planning with purpose

I'm a planner. My days are totally planned out, and I know what I'm doing (sometimes tentatively) three months from now. So, Gretchen Rubin's Strategy of Scheduling spoke right to my heart.

Scheduling makes us far more likely to convert an activity into a habit.
— Better Than Before

I schedule my morning warm up and evening wind down, and I schedule my work day build up and close out, and my life is much more successful when I stick to those schedules.

I also sit down on Saturday and Sunday to plan out my week. Most weeks, every minute is planned. For some of you, that idea feels overwhelming, but my minutes are filled with time with friends, taking out the dishes on a break, watching a show with my hubs, and other ways I want to spend my time.

My sister Alyssa lives very differently. She schedules the day as it comes. She has a constant schedule of work during the day, but her evenings and weekends make me sweat because she never knows what might be going on. 

We often complain we never really see each other although we live together. So, we try to plan something. I won't put it on my calendar until she has fully confirmed, and she's not ready to fully confirm until a couple hours beforehand. 

So, we still don't really see each other.

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She and I took Myers-Briggs personality tests a while back, and I am an ESTJ, which means I help my neighbors, uphold the law, and try to make sure that everyone participates in the communities and organizations they hold so dear. Are you surprised I am also an Upholder?

Alyssa is an ENFP, which means she is fiercely independent, and, much more than stability and security, she craves creativity and freedom. In case you wondered, she's a Rebel.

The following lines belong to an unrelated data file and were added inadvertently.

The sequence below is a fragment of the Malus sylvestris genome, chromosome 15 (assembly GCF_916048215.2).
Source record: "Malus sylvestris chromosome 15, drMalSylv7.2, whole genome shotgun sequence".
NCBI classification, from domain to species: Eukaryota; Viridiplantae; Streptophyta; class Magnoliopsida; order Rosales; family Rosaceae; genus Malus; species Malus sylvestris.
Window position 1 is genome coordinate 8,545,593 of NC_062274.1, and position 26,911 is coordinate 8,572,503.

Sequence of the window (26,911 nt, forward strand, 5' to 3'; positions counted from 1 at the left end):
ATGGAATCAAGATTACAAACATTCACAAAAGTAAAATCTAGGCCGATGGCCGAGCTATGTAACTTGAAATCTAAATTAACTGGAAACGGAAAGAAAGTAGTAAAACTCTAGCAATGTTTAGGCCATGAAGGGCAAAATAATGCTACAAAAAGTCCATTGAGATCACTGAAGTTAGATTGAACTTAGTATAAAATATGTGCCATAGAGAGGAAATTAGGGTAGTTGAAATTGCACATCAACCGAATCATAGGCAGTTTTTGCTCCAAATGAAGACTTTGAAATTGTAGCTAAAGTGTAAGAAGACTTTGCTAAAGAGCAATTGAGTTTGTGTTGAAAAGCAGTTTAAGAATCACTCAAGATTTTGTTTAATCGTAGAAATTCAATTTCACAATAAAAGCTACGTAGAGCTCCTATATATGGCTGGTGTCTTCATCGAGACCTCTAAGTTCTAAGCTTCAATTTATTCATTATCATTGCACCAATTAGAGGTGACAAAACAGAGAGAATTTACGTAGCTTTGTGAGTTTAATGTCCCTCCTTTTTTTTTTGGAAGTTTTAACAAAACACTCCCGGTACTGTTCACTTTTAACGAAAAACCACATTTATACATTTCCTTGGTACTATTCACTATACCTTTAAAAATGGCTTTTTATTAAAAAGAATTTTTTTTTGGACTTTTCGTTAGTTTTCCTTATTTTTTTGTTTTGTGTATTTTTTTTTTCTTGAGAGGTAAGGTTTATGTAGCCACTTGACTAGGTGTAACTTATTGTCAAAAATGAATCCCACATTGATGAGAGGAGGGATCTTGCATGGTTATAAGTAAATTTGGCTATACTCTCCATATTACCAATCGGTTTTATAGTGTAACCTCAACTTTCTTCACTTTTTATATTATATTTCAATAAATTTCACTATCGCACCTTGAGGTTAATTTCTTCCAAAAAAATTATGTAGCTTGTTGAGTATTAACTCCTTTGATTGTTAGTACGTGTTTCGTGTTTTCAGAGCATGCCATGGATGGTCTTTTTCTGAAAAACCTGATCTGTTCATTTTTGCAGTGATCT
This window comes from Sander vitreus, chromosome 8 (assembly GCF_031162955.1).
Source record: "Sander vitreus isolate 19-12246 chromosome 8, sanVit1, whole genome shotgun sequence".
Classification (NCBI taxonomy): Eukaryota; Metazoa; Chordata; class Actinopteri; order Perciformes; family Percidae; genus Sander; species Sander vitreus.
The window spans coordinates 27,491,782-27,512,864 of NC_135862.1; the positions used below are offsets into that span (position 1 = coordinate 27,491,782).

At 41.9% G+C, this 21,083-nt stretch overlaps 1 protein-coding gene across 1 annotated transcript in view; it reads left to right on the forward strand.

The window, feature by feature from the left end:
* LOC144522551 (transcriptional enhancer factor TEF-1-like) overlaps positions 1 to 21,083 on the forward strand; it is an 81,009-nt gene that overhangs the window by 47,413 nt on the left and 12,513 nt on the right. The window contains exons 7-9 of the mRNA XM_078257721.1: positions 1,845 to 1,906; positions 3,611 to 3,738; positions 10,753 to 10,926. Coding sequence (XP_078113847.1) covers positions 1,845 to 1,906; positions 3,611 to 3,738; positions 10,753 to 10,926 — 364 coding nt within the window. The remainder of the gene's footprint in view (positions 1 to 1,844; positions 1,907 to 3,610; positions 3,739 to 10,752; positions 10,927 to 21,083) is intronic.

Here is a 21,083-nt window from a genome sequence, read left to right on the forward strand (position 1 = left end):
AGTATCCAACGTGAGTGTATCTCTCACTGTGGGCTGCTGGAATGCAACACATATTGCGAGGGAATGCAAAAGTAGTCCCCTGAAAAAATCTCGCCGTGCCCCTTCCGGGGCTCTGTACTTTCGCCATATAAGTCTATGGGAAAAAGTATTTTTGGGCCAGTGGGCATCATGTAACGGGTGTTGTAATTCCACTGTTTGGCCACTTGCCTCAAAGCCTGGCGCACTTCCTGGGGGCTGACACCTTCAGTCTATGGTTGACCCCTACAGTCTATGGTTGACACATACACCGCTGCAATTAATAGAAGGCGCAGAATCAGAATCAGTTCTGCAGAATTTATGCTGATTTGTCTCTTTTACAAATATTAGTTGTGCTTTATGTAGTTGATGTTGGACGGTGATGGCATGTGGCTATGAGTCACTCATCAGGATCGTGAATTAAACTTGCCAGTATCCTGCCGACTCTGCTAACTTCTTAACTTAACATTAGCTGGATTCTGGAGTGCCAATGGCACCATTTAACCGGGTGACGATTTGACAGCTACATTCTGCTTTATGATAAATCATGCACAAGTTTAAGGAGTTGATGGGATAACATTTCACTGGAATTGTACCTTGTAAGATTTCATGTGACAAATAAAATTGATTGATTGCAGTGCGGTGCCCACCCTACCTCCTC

I ran across the definition of hell for each Myers-Briggs personality type:

Mine: An incredibly impractical person is put in charge of all of your major life decisions. You have to do whatever they say and are powerless to argue or reason with them.

Alyssa's: Every minute of the rest of your life has been scheduled for you – and it’s a long series of arbitrary, solitary tasks.

Total opposites. We even tried to plan one another's week to see how it would work out, but she couldn't even give me a plan for the next day. I decided I have too many things needing to happen to allow her to plan my life. 

For some of us, it takes discipline to take pleasure.
— Better Than Before

When I'm not rocking my schedule, by the end of the day, I feel so frustrated I didn't do all the things I wanted to do. I wasn't disciplined enough to wake up and journal, or I didn't schedule my neck exercise, or the dishes are still in the sink, so taking time to read or watch a show is hard because I have things I didn't do looming in my mind.

I so so so believe in the strategy of scheduling to form habits and organize your life in a way that will allow you to balance every task you want to do and every relationship you want to have.

What do you schedule in your life? Or what do you wish you did a better job of scheduling?

UPDATE:

Aaron and I created a planner complete with ways to help you schedule goals that are most important to you. Subscribers can access it for free, but if you're not subscribed, you can still get it from the Store!